Spaying or neutering does NOT negatively affect your pet's personality.
There are also medical benefits to neutering your male dog. It eliminates the risk of testicular cancer and also prevents many diseases of the prostrate. It also reduces the risk of certain types of hernias and tumors. Neutering your male dog also reduces roaming, aggressive behavior, and urinating in the house.
Spaying your female dog eliminates heat cycles and bloody spotting around the house. A dog spayed before its first heat cycle is seven times less likely to develop mammary cancer, which is a very common tumor in intact female dogs. Spaying also removes the possibility of uterine and ovarian cancer. It also prevents pyometra, which are life threatening uterine infections.
The only way to reduce the number of animals put to sleep each year is by SPAYING AND NEUTERING ALL ANIMALS!
Tips for Housebreaking Puppies:
1. Key things to look for:
o Puppy starts smelling the floor, furniture, etc.
o Puppy walks towards windows or doors
o Puppy walks towards corners in the house or leaves the room
2. Suggestions to make housebreaking a success:
o Sit outside with the puppy in the morning right after you get up, at lunch (if possible), and right after you get home in the evening. Wait until puppy goes potty then give plenty of praise
o If you see the above signs like smelling the floor, etc., immediately take puppy outside to go potty. Wait until puppy goes potty then give plenty of praise
o When puppy in is crate, put a pillow or blanket in the back of the crate, and food in the front of the crate. Puppies do not like to potty near their food. This, plus making the crate area smaller will reinforce not going in the crate and will help make housebreaking a success.
o If puppy does potty inside, immediately show puppy the mess and tell puppy "NO!". Then take puppy outside to finish going potty and give plenty of praise when puppy goes outside.
Top 10 Reasons for Adopting an Older Dog:
Housetrained – Older dogs are housetrained. You won't have to go through the difficult stages of teaching a puppy house manners and mopping/cleaning up after accidents.
Won't chew inappropriate items – Older dogs are not teething puppies, and won't chew your shoes and furniture while growing up.
Focus to learn – Older dogs can focus well because they've mellowed. Therefore, they learn quickly.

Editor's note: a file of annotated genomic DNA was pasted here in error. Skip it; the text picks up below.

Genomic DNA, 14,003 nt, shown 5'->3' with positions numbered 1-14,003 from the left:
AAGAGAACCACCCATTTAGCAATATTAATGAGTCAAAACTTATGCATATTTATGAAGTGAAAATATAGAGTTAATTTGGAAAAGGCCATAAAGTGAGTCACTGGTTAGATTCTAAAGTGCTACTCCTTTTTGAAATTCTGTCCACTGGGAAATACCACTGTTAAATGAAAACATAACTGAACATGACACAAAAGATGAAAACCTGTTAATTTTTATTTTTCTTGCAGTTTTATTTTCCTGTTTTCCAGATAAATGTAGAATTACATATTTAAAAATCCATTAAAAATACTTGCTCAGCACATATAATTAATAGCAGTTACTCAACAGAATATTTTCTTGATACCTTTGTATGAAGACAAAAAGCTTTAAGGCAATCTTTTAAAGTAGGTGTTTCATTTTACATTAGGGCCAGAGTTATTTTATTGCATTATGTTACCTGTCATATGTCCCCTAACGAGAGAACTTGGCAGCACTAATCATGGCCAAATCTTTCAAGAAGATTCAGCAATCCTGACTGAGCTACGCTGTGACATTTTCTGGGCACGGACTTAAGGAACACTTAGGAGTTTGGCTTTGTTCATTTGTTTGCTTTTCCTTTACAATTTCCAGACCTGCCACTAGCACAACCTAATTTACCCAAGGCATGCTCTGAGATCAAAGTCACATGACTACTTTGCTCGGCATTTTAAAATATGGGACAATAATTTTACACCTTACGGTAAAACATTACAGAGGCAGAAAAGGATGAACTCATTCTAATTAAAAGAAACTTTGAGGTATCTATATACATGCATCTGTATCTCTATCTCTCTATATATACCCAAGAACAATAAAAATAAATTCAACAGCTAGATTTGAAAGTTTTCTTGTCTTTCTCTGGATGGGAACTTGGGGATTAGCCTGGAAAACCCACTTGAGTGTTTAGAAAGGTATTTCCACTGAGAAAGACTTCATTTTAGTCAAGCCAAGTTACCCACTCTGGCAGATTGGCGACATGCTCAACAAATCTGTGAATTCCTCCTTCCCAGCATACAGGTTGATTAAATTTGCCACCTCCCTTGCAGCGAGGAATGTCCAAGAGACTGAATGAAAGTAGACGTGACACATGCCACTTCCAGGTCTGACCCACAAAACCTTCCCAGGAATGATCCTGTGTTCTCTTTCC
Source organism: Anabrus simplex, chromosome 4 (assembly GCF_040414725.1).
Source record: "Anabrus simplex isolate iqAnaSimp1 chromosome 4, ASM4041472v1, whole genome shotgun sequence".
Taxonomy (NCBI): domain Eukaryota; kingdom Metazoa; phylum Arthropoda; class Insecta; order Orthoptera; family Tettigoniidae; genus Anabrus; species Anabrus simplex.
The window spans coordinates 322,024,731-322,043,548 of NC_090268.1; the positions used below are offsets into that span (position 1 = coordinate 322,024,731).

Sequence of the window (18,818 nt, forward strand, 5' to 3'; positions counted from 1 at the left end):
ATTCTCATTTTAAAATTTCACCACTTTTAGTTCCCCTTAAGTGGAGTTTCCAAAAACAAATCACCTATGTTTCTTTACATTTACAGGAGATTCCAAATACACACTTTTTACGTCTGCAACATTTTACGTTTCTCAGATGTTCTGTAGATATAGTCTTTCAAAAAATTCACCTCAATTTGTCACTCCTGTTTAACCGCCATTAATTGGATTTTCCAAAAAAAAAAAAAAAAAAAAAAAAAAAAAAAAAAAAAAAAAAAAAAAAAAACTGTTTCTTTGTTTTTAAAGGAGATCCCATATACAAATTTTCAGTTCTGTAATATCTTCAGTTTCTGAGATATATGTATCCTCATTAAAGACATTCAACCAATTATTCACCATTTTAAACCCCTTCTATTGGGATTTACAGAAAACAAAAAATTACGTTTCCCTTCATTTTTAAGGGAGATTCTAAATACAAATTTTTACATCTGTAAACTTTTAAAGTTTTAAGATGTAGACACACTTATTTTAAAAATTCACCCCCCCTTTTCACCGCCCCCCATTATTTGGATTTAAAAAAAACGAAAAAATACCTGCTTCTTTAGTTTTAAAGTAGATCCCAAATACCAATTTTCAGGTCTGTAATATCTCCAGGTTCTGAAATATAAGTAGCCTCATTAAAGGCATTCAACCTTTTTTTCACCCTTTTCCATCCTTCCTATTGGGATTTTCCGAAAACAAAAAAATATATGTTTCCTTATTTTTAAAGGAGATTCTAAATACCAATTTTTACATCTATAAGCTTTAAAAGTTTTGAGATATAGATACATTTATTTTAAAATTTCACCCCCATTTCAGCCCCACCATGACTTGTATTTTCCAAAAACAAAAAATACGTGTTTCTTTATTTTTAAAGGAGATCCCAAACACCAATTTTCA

Know what "no" means – Older dogs have learned what "no" means. If they haven't learned it, they wouldn't have gotten to be "older" dogs.
Settle in with the "pack" – Older dogs settle in easily because they've learned what it takes to get along with others and become part of a pack.
Good at giving love – Older dogs are good at giving love, once they get into their new, loving home. They are grateful for the second change they've been given.
WYSIWYG – What you see is what you get. Unlike puppies, older dogs have grown into their shape and personality. Puppies can grow up to be quite different from they seemed at first.
Instant companions – Older dogs are instant companions, ready for hiking, car trips, and other things you like to do.
Time for yourself – Older dogs leave you time for yourself because they don't make the kinds of demands on your time and attention that puppies and young dogs do.
A good night's sleep – Older dogs let you get a good night's sleep because they're accustomed to human schedules and don't generally need nighttime feedings, comforting, or bathroom breaks.
FOSTERS NEEDED We need volunteers to help visit foster dogs until we can place them in their forever homes. Without fosters we can not accept dogs into our rescue. Please fill out our FOSTER APPLICATION if you are interested.
NAME A BOXER PROGRAM Would you like to honor a friend or cherished pet? You can help ABR pay its medical bills by naming one of our future dogs! CLICK HERE for Details
NEED YOUR HELP WITH HOMEVISITS We need volunteers to help visit homes of potential adopters. Please fill out our Volunteer Form and indicate your interest.